It is about whether we are free from egoism and ignorance, or not. As what we think and believe what things are, is not necessarily the truth of what things really are. Our thinking and beliefs are being conditioned and limited by ignorance and incorrect information. By knowing a lot of things doesn’t guarantee that we are free from being ignorant about the truth of things.

The conditioned thinking and beliefs in our mind about what things are, whether ‘this is something good and right’, or ‘that is something bad and wrong’, is not necessary the truth of what things really are. As all these thinking and beliefs are based on relativity and subjectivity, unless the mind is completely be free from egoism, dualism, attachment, ignorance and impurities.

When the mind is free from egoism, dualism, attachment, ignorance and impurities, the mind will perceive the truth of names and forms as they are, free from qualities, differences or separateness that are generated by the mind, being conditioned by what the mind believes what things are. Everything is just being what it is. They are not something good or bad, positive or negative, happiness or suffering.

That’s why even if we think we have done something ‘good and right’, but it’s not necessarily the truth of what things are, and we expect some ‘good’, ‘pleasant’ and ‘happy’ consequences in return, but we will be so disappointed, when reality, or the result of our action of doing something ‘good and right’ doesn’t turn out the way that we think it should be.

If we think we haven’t done something ‘bad and wrong’, but it’s not necessarily the truth of what things are, and we expect there won’t be any ‘bad’, ‘unpleasant’ and ‘unhappy’ consequences in return, but we will be so disappointed, when reality, or the result of our action of not doing anything ‘bad and wrong’ doesn’t turn out the way that we think it should be.

In the end, it is about non-identification as the doer of the action nor the enjoyer of the fruit of the action. It is about non-attachment towards all actions being performed through this body and mind (to act and not to act) and renounce the fruit of action, without expectation of anything in return.

If we want or expect something good in return, or we don’t want any bad in return, and that desire motivates us to perform good actions, or demotivates us to perform bad actions (to act and not to act), even if there is something good and nothing bad in return, but we are not free from the bondage of karma, birth and death.

There’s nothing wrong with to act and not to act.

But we accept all the consequences of all actions (to act and not to act), as they are.

It is for sure that there will be consequences derived from any actions, but all these consequences is not about good or bad. They are not something good or bad. The consequences are just being what they are.

There are many other elements that will affect the outcome or result of any actions. It is not just about if we believe it is something good, then it will bring something good in return according to what we believe what is ‘good’ and ‘bad’.

Even if we have planted the same batch of seeds on a piece of land at one time, but still not all the seeds will grow at the same speed and in the same size and shape, nor will all plants bear fruits at the same time, nor the fruits from each plant will be ripen at the same time, nor all the fruits will look and taste the same. When we planted the same type of trees as our neighbours, we cannot expect the qualities of the trees that we planted on our piece of land will be exactly the same as our neighbour’s trees planted on their piece of land, even though we got the seeds from the same source, and the trees are getting the same amount of sunshine, and same amount of water from the same source.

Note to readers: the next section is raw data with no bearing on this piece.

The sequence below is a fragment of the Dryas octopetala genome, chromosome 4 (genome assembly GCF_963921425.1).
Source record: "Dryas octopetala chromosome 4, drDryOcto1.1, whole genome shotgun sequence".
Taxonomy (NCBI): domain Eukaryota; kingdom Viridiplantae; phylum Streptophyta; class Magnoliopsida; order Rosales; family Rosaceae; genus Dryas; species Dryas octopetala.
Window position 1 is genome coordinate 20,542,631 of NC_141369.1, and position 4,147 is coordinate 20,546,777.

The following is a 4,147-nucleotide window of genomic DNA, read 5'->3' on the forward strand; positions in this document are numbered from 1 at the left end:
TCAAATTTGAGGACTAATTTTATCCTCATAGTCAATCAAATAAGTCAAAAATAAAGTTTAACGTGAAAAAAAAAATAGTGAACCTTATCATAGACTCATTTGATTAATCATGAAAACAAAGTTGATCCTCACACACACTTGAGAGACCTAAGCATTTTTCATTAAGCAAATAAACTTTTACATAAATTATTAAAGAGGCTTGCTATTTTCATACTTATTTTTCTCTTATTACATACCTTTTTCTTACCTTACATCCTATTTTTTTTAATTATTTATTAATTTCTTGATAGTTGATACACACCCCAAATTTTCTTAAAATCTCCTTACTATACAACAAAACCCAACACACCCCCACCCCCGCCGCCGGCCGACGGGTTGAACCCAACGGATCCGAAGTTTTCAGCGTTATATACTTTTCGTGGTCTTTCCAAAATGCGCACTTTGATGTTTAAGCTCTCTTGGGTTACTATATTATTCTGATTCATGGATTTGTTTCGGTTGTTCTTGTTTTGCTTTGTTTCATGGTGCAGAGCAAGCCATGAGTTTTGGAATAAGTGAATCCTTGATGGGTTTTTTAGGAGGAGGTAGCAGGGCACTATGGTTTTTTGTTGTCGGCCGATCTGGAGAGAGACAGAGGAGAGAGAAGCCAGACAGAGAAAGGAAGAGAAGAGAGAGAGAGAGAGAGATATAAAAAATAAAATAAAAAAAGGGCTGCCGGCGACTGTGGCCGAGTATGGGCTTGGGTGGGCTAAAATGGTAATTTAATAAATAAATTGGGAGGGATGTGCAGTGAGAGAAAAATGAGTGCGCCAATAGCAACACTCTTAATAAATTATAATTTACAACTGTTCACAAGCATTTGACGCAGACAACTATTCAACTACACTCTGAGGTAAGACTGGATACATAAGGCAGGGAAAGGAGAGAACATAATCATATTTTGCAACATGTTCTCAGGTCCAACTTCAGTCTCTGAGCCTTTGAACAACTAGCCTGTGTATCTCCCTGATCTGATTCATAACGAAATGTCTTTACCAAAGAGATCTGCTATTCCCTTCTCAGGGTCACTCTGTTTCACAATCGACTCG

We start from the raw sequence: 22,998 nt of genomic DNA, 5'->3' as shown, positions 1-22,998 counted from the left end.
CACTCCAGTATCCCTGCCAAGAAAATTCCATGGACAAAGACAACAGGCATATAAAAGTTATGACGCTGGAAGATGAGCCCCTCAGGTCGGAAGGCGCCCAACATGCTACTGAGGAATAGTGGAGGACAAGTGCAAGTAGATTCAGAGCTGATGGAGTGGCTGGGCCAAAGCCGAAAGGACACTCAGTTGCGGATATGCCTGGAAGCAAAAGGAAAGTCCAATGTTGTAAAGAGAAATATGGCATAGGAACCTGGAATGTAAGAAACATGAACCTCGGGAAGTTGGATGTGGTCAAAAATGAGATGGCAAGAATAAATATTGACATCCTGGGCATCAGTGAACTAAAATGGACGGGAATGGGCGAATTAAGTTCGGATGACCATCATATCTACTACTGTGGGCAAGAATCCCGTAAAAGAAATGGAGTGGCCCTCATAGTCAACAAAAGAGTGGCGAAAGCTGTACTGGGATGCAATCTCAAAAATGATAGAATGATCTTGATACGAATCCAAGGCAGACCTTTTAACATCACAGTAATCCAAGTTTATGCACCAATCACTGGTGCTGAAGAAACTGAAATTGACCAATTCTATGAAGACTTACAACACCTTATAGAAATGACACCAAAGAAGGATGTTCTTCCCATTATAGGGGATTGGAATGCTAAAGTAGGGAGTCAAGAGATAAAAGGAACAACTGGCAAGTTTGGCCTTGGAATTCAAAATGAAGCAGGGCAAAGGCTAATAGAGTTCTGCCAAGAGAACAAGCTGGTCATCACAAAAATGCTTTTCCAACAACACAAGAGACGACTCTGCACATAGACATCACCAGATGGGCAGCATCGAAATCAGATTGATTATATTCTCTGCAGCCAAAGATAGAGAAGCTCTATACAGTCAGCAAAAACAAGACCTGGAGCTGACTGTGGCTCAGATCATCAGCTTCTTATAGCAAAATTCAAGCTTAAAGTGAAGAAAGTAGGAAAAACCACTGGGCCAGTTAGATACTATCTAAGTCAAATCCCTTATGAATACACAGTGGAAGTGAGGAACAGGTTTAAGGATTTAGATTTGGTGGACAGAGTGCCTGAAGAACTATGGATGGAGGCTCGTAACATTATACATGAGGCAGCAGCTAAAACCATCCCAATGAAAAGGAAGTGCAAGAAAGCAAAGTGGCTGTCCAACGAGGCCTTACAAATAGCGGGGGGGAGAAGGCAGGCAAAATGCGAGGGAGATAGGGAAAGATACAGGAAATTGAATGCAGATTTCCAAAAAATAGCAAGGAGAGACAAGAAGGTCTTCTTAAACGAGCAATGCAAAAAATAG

Just like in the same religion, or spiritual practice, or cultural background, there are still many people having different types of thinking and understanding, personality and behavior, actions and reactions, and different degrees of ignorance and attachment. We cannot judge anyone or anything based on a specific names and forms, or based on certain action and reaction.

Om shanti.

Buddhist vs yogi?

There’s no doubt that there are some differences in the practice in Buddhism and Yoga towards the realization of Truth, to transcend suffering.

But, the essential teachings and the end of Yoga and Buddhism practice are the same, such like the law of impermanence, conditioned and limited existence of the body and mind, mind perception of names and forms through the sense organs and the senses, consciousness, intellect, egoism, ignorance, impurities, attachment, craving and aversion, cause and effect, action and reaction, desires, restlessness, dissatisfaction, suffering, the root cause of suffering, the path of transcending suffering, the end of suffering, the middle path, peace, fearlessness, non-discrimination, non-hatred, non-violence, non-judgmental, non-expectation, intention-less, self-control, morality, truthfulness, humility, simplicity, forgiveness, patience, tolerance, gratitude, contentment, perseverance, determination, adjustment, adaptation, accommodation, purification of the mind, awareness, mindfulness, selfless service, renounce the fruit of action, non-attachment, live in the present moment, observation, self-introspection, self-inquiry, observing silence (of thoughts, action and speech), solitude, renunciation, meditation, accepting the reality as it is, realizing the true nature of oneself, oneness, non-separateness, attributelessness, namelessness, formlessness, non-dualism, Self-awakening, Self-realization, selflessness, compassion, wisdom, transcending birth and death, entering silence or Samadhi.

The true nature of all beings is the same – This is the most important teaching of Yoga and Buddhism. Beyond the different qualities of names and forms ‘possessed’ by the ‘Yogi’ and the ‘Buddhist’, a real yogi is not different from a real Buddhist, and vice versa, if we truly practice the teachings of yoga or Buddhism.